RISING You took the ‘old school’ approach in the album and recorded directly to tape – was that an attempt to capture authenticity? MK ‘As I was writing the record I remember thinking that these are the kind of songs that shouldn’t be too doctored. With the advent of Pro Tools, a lot of times you get into the studio and you line everything up perfectly to a grid and it’s just a different approach to making records. And I felt very passionate about the idea that this should be more of an approach that was pre-Pro Tools, where you had to rely on your ear and you had to keep the human element in it.’

‘I think there is a real beauty in that. A lot of my favourite records from the past, when you put the headphones on you can hear little things that make it true, or add a certain charm or character to the record, so that was important. We wanted it to have those hallmarks. We were looking for authenticity and ultimately a certain vibe.’

RISING You have had struggles in the past – has there been a foundation in your life that’s been valuable in navigating those? MK ‘‘My wife is such a massive foundation for me. It was a game changer for me, having her come into my life. She is my saving grace in a lot of ways. It would be hard to fathom how different my life would be without having met her.’

Music has such a profound power – it’s one of the most powerful forces in the Universe

RISING As a performer, you must be aware of the ability of music to move people – how important is that? MK ‘I am biased but I feel like music has such a profound power. It’s one of the most powerful forces in the Universe, but a lot of times you can’t articulate in words what it is doing to you.’

‘I saw Jeff Buckley play in 1995 in a little venue in Seattle and I will never forget that experience because he had such an ability to channel things – such intense emotion. We have all experienced tears or goose bumps where music can trigger some primal reaction, but that night it was beyond that. I’ve never experienced a state of ‘nirvana’ but that was the closest I have got to that, because he took us all on this journey that was so intense and otherworldly. At that moment I realised how powerful music could be and what a force of nature it was.’

‘It’s a cool thing to stand on a stage in front of a group of people and try to connect – as human beings it is one of the most important things that we can do with each other. I don’t take that lightly and I still try to evolve and work on it.’

RISING When it comes to creative songwriting, where does the inspiration come from for you? MK ‘There are so many ways that you get there. I think that especially as the years go on and I am discovering the art of mindfulness, and really trying to stay present and that’s very helpful in songwriting terms. What I find is that whether you are writing or performing, if you start to get bogged down with what’s coming up next, what might happen two seconds ahead of you or what happened two seconds behind you then you’re not staying present.’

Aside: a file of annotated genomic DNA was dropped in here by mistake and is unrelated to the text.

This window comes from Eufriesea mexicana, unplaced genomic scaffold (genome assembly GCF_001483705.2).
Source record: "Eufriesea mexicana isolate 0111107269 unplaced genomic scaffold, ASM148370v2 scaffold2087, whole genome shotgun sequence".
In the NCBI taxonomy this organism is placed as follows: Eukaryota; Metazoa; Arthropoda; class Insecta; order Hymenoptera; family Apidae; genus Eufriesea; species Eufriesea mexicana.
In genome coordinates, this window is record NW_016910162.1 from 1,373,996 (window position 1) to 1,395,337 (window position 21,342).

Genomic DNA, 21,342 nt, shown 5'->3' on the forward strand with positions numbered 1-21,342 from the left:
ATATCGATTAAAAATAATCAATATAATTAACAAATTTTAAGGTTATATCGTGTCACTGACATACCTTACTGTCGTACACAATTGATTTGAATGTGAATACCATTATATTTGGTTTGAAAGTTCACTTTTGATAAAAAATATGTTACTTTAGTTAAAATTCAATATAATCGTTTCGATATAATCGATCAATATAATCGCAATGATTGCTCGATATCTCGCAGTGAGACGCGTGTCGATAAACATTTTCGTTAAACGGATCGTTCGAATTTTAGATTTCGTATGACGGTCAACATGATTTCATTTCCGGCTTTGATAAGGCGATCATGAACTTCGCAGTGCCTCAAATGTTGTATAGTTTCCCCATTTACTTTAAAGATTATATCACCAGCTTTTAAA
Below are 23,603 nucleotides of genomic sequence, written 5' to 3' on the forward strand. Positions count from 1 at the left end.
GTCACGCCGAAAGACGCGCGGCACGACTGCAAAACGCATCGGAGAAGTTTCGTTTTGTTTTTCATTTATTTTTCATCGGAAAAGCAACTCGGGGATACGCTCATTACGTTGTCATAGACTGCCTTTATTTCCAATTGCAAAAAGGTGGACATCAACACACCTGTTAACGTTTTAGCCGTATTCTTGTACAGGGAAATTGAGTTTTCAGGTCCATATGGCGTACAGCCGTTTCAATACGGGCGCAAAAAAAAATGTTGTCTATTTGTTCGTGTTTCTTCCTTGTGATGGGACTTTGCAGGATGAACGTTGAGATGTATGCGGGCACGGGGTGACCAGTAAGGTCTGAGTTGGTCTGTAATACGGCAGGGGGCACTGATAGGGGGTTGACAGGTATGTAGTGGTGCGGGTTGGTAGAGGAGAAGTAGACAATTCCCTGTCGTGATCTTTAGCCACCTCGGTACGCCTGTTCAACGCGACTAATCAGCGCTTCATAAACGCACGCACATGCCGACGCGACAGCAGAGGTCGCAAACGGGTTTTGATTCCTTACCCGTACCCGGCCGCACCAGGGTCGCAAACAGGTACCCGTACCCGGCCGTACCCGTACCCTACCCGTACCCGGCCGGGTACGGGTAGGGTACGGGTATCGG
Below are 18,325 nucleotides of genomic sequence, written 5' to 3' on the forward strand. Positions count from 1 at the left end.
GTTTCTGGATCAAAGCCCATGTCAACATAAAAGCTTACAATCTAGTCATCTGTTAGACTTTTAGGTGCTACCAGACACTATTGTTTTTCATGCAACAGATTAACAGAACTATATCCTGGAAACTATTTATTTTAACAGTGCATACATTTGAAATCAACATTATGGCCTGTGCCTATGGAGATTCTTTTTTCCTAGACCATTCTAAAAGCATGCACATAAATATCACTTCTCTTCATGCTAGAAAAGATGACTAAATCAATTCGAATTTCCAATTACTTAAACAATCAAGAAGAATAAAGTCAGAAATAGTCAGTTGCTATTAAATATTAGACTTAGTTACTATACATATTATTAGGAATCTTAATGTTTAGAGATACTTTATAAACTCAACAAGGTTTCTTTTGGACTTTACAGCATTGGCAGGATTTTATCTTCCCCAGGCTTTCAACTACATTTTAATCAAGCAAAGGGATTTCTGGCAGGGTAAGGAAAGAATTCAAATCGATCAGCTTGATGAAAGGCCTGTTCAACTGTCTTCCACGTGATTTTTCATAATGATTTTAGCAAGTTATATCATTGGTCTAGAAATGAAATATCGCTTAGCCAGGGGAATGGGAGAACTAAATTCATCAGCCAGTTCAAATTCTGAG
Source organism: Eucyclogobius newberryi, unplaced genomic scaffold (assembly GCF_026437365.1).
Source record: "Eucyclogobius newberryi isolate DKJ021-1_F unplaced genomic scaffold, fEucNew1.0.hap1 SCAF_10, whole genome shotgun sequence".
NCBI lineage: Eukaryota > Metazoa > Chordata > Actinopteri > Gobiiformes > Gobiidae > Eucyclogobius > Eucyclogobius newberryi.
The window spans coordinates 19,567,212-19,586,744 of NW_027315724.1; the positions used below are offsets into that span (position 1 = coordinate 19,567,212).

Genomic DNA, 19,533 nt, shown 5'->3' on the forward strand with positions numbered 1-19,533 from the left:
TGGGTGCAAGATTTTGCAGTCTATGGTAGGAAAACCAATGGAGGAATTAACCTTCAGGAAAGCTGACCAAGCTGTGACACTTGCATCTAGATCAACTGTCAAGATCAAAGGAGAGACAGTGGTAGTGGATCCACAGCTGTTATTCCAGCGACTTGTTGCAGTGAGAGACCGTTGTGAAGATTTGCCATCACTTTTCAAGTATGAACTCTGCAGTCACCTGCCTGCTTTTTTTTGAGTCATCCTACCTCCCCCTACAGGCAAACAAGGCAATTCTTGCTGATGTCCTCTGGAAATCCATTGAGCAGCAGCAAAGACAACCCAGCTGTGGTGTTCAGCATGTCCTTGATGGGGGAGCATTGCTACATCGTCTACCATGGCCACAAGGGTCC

‘When you stay present and you really channel something that way, then you can become the conduit. I have had experiences as a songwriter where I am just letting it happen and it’s almost like I’m just a conduit, and it’s a really cool feeling.’

Meditating, slowing everything down and observing, not trying to change thoughts, is so helpful

RISING So, how have you strived in everyday life to live more in the moment and smooth the way for your creative process? MK ‘I try to meditate every day now. It’s really helpful for me, especially for someone who has been plagued by anxiety for my whole life. I found that is such a useful tool but the beauty of trying to integrate it into your life is you can do it at any moment. If I’m sitting on a plane and my mind starts racing, and start getting lost in that trap and spiralling out of control then it’s very simple; it’s just a matter of focussing on my breathing, bringing it all back to that. Slowing everything down and just observing rather than trying to change my thoughts. It’s so helpful for me – it really has breathed new life into me as a human being.’

RISING Have you ever had a moment of completely unconscious inspiration? MK ‘There have also been moments when I have literally dreamed song ideas. For example there was a song that Slash and I worked on together on the Apocalyptic Love album called Standing In The Sun. I remember we were on tour with Ozzy and I was sleeping in the hotel, 5am I had this dream and it was the music and the chorus for what would become Standing In The Sun. Sometimes things like that happen and you don’t understand where it comes from. To me the mystery of that is very intriguing and it makes it very special – it baffles my mind how many different ways you can write a song, both through your consciousness and your unconscious.’

WHAT NEXT? Check out the official video for Myles Kennedy’s [The Year Of The Tiger] (http://radi.al/YearOfTheTiger).

Follow the writer @mattfitnessray